I have not seen too many people comment on this; here’s one guy mentioning it last August. The punchline is that amongst other favors, private bankers have managed to use the financial crisis such that they now receive a stream of billions of dollars in income from the Federal Reserve. Moreover, this amount could rise substantially over the coming years.
The banks now receive “interest on reserves” from the Fed, a policy that was instituted back in October 2008. This means that when a bank keeps its reserves parked with the Fed, then it will be paid interest on them; this didn’t happen before October 2008. There are various ways to describe this policy, but one accurate way is to say at this point the Fed began paying banks to not make loans to their customers. The rate is currently a measly 25 basis points (0.25%), but it is expected to increase in the near future.
Specifically, the Fed has said that if and when it begins raising interest rates (probably later this year), it will not follow the textbook approach of selling off assets from its balance sheet, and thereby draining reserves from the system. On the contrary, the Fed will raise interest rates by increasing the amount the Fed itself pays to bankers, to keep their money parked at the Fed. For example, if the Fed wants the short-term rate (what’s called the “federal funds rate”) to rise to 1 percent, then the Fed will increase the amount it pays to banks for their reserves (perhaps to a bit less than 1 percent). If the banks can earn a guaranteed 1 percent from the Fed, then they would never lend their reserves to anybody else–even each other–for less than that.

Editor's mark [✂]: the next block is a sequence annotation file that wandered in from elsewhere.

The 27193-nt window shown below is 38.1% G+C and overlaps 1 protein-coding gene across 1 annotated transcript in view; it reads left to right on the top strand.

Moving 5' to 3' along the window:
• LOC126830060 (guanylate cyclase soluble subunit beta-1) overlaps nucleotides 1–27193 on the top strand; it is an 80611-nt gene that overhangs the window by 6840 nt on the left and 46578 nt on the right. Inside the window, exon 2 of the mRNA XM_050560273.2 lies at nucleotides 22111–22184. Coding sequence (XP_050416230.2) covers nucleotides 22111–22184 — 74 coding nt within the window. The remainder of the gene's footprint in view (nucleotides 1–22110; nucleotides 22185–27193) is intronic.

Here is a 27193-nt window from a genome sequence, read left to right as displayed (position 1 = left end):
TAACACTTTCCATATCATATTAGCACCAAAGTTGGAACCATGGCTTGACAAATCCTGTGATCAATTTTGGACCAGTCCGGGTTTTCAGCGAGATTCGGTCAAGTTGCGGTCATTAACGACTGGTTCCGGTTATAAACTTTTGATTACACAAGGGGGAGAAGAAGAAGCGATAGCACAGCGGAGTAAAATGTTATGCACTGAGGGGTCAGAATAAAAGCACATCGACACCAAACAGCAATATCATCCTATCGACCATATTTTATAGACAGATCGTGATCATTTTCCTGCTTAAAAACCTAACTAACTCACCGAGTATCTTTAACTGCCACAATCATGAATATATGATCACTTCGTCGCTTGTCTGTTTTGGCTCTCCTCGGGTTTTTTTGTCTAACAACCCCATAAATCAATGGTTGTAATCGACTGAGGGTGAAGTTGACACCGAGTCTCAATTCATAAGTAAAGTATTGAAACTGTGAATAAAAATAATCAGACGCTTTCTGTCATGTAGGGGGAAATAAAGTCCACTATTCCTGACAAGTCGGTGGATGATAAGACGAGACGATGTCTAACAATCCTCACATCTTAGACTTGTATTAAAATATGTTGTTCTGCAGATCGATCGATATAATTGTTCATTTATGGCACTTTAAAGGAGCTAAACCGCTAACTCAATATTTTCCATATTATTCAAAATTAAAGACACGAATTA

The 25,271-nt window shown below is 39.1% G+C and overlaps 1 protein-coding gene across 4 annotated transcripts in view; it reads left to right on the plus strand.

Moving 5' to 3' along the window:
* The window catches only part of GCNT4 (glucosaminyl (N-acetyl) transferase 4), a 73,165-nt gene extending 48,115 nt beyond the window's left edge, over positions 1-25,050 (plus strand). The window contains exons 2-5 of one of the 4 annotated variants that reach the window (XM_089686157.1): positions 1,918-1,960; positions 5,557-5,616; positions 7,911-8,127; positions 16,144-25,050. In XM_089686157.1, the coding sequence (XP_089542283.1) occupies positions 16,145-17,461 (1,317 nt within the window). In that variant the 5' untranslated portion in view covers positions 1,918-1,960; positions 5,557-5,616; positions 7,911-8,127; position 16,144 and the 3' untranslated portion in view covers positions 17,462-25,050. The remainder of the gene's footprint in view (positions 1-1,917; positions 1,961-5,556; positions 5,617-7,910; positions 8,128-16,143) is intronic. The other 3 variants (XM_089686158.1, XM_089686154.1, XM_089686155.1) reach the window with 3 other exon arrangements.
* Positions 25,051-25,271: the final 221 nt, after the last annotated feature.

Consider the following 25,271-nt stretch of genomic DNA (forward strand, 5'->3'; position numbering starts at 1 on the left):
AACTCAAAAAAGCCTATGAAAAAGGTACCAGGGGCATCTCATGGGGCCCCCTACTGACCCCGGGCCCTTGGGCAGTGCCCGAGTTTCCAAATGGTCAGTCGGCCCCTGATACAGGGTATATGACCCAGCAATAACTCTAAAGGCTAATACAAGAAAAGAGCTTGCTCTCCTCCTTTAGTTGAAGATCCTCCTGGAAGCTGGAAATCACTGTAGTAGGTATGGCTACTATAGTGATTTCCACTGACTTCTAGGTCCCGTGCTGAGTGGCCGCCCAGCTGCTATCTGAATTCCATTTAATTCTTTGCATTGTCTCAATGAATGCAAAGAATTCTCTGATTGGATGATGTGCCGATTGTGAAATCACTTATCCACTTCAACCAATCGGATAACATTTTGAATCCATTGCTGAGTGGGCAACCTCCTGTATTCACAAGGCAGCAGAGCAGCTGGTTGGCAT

One implication of this plan is that the Fed will be on the hook for funneling huge amounts directly to the banks. These wouldn’t be loans, these would be interest payments–direct income for the banks. Right now excess reserves are about $2.4 trillion. Assuming this is the ballpark for the next year or two, and that the Fed eventually raises its target rate to 3 percent, that would involve annual interest payments of $2.4 trillion x 3% = $72 billion.
Notice that this is effectively coming right from the taxpayers, in the sense that the Fed has been remitting its excess earnings to the Treasury, making the federal budget deficit lower than it otherwise would be. So, other things equal, if the Fed pays bankers $72 billion annually to not make loans to their customers, then that is effectively coming from the taxpayers.
I daresay before the crisis, if any banker had proposed such a scheme, that it would not have met with the public’s approval.